The naming convention for the pistol was unique, originally taking the initials of Wilniewczyc and SkrzypiƄski to form WiS, which then was transformed into VIS, borrowing a Latin word for "power/strength." Thus, the VIS wzor 1935 with Radom being the city where the FB factory was located, not technically anything to do with the name of the handgun. 

Radom VIS P.35 pistol prototype
One of the original 1932 prototypes of the VIS, spotted at the NRAAM in Louisville a few years back at a detailed exhibit by the Virginia Gun Collector’s Association. These two-lever guns proved unpopular with the Polish cavalry regiments in testing because the lancers couldn't decock the pistols single-handedly if needed, something essential as they had to hold the reins of their horse with the other. (Photo: Chris Eger/ 

The gun that finally made it into production in 1936 included a safety/decocking lever on the slide. The two frame-mounted levers are a slide stop/release forward and a disassembly lever to the rear, not to be confused with the slide lock/safety lever as seen on the M1911. The gun also has a rear beavertail grip safety.

Radom VIS P.35 pistol
Note the production guns generally had three levers, with the slide-mounted switch being a decocker. This particular gun was made under German occupation in WWII at Radom, as those made pre-invasion have a Polish eagle on the slide. (Photo: 
Radom VIS P.35 pistol
Note the black bakelite grips with a stylized FB on the left and VIS on the right. (Photo: 
Radom VIS P.35 pistol
Unlike many European semi-auto pistol designs, the VIS uses a push-button magazine release. It also has a lanyard ring on the bottom of the frame and, at least in early models, a slot on the rear of the grip to attach a shoulder stock just like the C96 Mauser or M1903 Browning. (Photo:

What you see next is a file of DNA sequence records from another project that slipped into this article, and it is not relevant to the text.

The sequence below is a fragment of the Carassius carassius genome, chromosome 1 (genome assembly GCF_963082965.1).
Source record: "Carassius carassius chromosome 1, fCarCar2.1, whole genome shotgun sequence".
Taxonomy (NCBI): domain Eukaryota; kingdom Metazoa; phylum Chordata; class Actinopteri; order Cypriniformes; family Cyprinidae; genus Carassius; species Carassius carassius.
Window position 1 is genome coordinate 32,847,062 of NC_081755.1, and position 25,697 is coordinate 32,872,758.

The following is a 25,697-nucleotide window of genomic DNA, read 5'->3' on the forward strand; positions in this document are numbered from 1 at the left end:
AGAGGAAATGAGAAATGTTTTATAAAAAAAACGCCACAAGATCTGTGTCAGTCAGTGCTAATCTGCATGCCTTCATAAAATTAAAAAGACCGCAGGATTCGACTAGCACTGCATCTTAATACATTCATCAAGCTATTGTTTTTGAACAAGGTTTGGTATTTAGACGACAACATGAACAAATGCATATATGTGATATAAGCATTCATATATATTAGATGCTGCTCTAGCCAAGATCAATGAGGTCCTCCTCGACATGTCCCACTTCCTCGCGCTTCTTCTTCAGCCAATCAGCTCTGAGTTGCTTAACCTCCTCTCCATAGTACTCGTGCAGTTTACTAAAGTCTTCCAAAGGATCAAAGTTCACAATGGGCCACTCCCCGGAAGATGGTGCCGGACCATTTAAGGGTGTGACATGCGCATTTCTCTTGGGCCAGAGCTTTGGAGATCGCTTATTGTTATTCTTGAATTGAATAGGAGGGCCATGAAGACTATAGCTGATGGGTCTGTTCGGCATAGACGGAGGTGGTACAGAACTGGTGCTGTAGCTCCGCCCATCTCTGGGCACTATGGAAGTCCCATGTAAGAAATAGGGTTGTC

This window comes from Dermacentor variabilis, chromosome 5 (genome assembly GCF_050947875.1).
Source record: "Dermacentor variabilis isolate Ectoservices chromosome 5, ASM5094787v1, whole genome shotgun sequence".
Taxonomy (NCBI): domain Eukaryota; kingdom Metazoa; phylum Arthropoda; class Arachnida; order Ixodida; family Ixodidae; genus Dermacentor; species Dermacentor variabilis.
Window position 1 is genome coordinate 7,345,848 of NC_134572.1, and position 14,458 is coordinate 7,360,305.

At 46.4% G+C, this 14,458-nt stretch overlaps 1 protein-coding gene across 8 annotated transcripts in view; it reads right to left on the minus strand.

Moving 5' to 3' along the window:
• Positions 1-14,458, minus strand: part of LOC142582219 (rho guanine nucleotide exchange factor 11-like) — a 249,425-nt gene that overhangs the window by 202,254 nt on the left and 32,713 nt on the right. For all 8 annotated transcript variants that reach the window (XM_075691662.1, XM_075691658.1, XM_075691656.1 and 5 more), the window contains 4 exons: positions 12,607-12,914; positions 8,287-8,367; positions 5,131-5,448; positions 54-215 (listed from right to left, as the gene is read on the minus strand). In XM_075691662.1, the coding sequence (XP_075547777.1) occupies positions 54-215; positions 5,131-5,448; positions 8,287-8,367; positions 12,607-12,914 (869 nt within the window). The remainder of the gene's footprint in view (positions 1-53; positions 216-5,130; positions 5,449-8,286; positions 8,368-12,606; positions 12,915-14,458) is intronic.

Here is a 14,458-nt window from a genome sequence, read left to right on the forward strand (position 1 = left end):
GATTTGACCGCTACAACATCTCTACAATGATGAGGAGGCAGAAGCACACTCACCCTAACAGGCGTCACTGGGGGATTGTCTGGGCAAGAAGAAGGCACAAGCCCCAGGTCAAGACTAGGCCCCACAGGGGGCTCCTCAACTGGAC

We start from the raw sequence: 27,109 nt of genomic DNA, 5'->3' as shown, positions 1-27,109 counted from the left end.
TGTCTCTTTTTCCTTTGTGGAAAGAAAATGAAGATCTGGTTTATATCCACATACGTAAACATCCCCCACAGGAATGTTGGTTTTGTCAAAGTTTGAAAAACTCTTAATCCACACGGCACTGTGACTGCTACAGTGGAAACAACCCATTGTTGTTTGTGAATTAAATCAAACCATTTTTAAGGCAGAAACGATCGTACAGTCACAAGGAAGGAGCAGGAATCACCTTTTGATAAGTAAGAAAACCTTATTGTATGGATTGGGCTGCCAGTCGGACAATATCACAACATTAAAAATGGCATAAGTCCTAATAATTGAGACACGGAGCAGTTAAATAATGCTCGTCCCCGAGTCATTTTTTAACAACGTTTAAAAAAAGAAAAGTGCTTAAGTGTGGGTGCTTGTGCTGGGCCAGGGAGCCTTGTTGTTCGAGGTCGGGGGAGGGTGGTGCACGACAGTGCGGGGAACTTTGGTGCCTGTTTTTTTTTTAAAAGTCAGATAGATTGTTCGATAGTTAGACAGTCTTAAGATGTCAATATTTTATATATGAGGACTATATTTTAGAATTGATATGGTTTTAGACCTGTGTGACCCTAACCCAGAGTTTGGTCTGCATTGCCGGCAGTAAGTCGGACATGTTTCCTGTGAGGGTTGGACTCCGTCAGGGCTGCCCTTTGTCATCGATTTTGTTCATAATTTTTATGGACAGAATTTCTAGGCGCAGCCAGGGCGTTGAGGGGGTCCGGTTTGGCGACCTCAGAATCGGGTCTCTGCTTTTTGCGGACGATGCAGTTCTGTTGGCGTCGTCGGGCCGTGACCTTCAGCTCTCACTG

Radom VIS P.35 pistol
The slides are marked "FB" (the plant) "Radom" (plant location) "VIS Mod. 35" and carry the Wilniewczyc/SkrzypiƄski patent no. 15567, something that would continue across the production run of the series. This slide also has a German Waffenamt acceptance stamp to the left and right of the rollmarks, but we'll get into that. (Photo: Chris Eger/ 

Between 1936 and 1939, some 49,000 VIS pistols were produced at FB's Radom plant for the Polish military, right until the Germans marched into Radom on Sept. 8, 1939. 

Radom VIS P.35 pistol polish army
The VIS pistol saw both peacetime and wartime service with the formal Polish Army and the underground Home Army of resistance fighters. 

The Germans – much as they did with the FN plant in occupied Belgium and the CZ plant in occupied Czechoslovakia – soon had the FB plant running under the control of Steyr, making both K98k style rifles and VIS pistols for the German war machine. In this, the Polish markings dropped off, a new (usually letter-prefix) serial number scheme was adopted, and German Heereswaffenamt stamps were applied.

Between late 1939 and late 1944, some 300,000 P.35(p) handguns-- the German designation for the VIS, were produced. This included at least two main variants that saw a progressively cheaper military finish applied and, eventually crude wooden panels replacing the bakelite grips. By the end, lanyard rings dropped off, as did the disassembly lever and stock slot.